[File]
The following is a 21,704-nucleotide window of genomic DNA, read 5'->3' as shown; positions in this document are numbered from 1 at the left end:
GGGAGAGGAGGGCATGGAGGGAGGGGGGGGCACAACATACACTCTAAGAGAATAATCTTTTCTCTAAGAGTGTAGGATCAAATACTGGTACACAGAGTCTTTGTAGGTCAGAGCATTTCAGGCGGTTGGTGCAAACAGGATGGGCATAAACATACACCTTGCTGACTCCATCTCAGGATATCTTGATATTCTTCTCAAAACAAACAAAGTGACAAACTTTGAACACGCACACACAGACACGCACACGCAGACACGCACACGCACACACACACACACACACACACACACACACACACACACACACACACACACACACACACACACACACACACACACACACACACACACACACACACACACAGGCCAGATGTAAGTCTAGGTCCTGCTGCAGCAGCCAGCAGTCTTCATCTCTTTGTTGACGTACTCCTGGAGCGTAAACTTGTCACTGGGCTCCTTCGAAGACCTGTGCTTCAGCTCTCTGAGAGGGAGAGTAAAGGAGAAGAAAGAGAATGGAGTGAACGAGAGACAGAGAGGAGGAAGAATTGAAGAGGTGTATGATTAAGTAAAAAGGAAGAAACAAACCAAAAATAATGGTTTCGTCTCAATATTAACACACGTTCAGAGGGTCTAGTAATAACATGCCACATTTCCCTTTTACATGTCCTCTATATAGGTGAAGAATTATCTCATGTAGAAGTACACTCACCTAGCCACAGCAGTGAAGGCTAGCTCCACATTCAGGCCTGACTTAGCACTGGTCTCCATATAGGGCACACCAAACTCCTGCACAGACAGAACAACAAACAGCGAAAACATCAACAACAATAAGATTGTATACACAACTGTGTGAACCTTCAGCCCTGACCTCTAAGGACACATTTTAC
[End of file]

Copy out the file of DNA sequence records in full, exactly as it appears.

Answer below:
The following is a 21,704-nucleotide window of genomic DNA, read 5'->3' as shown; positions in this document are numbered from 1 at the left end:
GGGAGAGGAGGGCATGGAGGGAGGGGGGGGCACAACATACACTCTAAGAGAATAATCTTTTCTCTAAGAGTGTAGGATCAAATACTGGTACACAGAGTCTTTGTAGGTCAGAGCATTTCAGGCGGTTGGTGCAAACAGGATGGGCATAAACATACACCTTGCTGACTCCATCTCAGGATATCTTGATATTCTTCTCAAAACAAACAAAGTGACAAACTTTGAACACGCACACACAGACACGCACACGCAGACACGCACACGCACACACACACACACACACACACACACACACACACACACACACACACACACACACACACACACACACACACACACACACACACACACACACACACACACAGGCCAGATGTAAGTCTAGGTCCTGCTGCAGCAGCCAGCAGTCTTCATCTCTTTGTTGACGTACTCCTGGAGCGTAAACTTGTCACTGGGCTCCTTCGAAGACCTGTGCTTCAGCTCTCTGAGAGGGAGAGTAAAGGAGAAGAAAGAGAATGGAGTGAACGAGAGACAGAGAGGAGGAAGAATTGAAGAGGTGTATGATTAAGTAAAAAGGAAGAAACAAACCAAAAATAATGGTTTCGTCTCAATATTAACACACGTTCAGAGGGTCTAGTAATAACATGCCACATTTCCCTTTTACATGTCCTCTATATAGGTGAAGAATTATCTCATGTAGAAGTACACTCACCTAGCCACAGCAGTGAAGGCTAGCTCCACATTCAGGCCTGACTTAGCACTGGTCTCCATATAGGGCACACCAAACTCCTGCACAGACAGAACAACAAACAGCGAAAACATCAACAACAATAAGATTGTATACACAACTGTGTGAACCTTCAGCCCTGACCTCTAAGGACACATTTTAC